In the woodland garden I noticed that one of the five ligularias had bloomed.  I thought these plants were ligularia "rocket" variety, but this bloom is not a spike four feet tall.  The bloom is no taller than the plant itself.  None of the other ones have bloomed, so they may not be in the ideal place.  I may try to dig them up and put them in the side perennial garden.


clematis vine
     In the side perennial garden, which I have not had a post about yet, is a clematis vine growing on lattice panels around the A/C unit.  When we put the lattice panels up in early spring, this side perennial garden was a total mess, overgrown with weeds, lots of leaves and debris.  My son and I cleaned it out, my husband put up the panels, and then we just waited to see what was going to come up there in the spring and summer.  I had planted a clematis vine there years ago , and it did show up this spring!  Lots of other perennials have come up also, some of which I had forgotten I planted.  The garden is somewhat of a mess, with perennials in odd places here and there, where they don't really fit and weren't originally planted in those spaces.  I will post about the perennial garden next and what I am pulling this fall and what is staying.

     As a reminder that fall is soon coming, I saw the first acorns from the oaks fall in the yard this week.  I hate to see fall come, but it is supposed to be a fairly warm autumn, so maybe it will seem like the continuation of summer.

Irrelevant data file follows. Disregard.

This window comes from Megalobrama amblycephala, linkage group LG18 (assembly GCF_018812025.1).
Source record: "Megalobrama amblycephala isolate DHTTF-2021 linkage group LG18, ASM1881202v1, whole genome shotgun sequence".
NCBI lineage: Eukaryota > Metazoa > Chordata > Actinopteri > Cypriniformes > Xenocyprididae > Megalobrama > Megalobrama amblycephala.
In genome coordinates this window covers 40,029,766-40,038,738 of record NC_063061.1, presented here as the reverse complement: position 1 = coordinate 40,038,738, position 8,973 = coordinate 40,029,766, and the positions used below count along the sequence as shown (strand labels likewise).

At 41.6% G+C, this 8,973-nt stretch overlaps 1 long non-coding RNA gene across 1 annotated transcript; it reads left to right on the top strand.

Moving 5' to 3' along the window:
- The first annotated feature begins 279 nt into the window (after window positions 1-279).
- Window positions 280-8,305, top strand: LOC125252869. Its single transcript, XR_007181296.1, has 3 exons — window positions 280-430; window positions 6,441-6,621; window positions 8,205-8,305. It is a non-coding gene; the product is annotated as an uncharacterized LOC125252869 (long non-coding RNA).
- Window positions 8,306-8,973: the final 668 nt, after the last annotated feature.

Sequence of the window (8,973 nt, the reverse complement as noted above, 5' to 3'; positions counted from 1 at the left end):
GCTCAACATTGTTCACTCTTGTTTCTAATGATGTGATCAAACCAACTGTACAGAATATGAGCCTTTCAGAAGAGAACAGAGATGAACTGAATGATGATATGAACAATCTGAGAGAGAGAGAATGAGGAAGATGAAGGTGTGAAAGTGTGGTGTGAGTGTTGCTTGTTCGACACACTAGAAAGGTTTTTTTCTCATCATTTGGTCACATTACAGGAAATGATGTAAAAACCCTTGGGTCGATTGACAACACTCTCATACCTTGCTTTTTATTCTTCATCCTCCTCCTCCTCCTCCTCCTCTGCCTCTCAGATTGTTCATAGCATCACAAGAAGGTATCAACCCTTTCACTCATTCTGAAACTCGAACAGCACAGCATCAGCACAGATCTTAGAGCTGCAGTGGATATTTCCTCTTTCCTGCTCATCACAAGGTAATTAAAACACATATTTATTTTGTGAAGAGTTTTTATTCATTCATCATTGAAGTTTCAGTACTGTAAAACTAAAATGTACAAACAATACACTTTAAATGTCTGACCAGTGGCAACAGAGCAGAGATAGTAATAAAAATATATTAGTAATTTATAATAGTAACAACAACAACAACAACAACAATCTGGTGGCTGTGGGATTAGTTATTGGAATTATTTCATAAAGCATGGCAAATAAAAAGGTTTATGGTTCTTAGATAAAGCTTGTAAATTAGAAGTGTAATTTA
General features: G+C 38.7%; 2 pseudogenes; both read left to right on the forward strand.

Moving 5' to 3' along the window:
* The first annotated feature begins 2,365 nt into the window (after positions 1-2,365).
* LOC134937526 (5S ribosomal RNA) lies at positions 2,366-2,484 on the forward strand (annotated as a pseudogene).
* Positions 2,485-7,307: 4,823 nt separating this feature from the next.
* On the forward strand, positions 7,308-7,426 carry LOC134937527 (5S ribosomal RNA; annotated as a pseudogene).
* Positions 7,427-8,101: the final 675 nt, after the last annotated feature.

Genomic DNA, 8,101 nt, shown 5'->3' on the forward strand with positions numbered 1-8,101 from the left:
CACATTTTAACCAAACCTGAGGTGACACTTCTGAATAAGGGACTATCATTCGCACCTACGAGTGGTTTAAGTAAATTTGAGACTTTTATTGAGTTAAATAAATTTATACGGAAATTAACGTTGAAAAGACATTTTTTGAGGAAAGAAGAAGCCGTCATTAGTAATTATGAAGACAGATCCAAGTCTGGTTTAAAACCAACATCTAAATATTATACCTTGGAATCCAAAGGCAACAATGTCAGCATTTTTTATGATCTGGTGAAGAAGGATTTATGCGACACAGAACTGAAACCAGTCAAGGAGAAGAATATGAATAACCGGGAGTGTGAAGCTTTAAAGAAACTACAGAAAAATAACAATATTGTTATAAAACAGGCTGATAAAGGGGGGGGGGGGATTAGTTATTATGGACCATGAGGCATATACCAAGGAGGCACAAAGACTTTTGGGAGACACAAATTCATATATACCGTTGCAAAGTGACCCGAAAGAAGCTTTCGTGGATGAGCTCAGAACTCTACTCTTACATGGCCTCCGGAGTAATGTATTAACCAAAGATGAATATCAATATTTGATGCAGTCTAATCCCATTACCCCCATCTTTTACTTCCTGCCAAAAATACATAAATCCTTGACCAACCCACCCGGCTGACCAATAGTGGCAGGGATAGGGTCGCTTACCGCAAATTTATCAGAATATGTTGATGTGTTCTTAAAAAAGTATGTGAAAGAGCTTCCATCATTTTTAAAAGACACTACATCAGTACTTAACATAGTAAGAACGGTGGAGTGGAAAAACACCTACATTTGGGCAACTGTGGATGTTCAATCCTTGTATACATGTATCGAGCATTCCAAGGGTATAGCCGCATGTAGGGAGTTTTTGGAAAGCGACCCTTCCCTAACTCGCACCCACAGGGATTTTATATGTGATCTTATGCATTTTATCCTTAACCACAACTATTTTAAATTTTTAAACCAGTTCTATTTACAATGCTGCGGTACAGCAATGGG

The Woodland Garden

7/10/16
Forested Flood Plain
     On one side of our house is a forested flood plain in which much wildlife passes through, eats, rests, and plays.  We regularly see deer, foxes, squirrels, chipmunks, field mice.  Our property goes several yards into these woods.  Years ago I planted a garden at the edge of these woods which I call the woodland garden.  When we moved back into this house last winter, I was amazed that most of what was planted was still there although neglected and covered with leaves, tree branches and debris.  Here are some photos of what is there.

Hellebores
     Years ago I planted about 10 hellebores, and now there is a large stand of them next to the fence that runs along the side of the yard.  There are some white and some pink-flowered ones, but the white ones far outnumber the pink-flowered ones.

Ligularia "rocket"

     Behind the stand of hellebores are about five Ligularia "rocket" plants.  Their leaves are striking and provide interest, and stalks of yellow flowers rise up to four feet tall in midsummer.  I am anxious to see if they still flower.

Ajuga

     One of the groundcovers that was planted at the edge of the woods was ajuga.  Some of it has spread into the woods.  These were uncovered after removing lots of leaves and debris this spring.

Vinca minor

     Another groundcover that was planted years ago was vinca minor which has pretty blue flowers in the spring.  This was originally planted around a tree and it has spread into the woods.

Lily of the Valley

     A gardening friend gave me some lily of the valley plants years ago, and they have spread around the tree which sits just at the edge of the woods.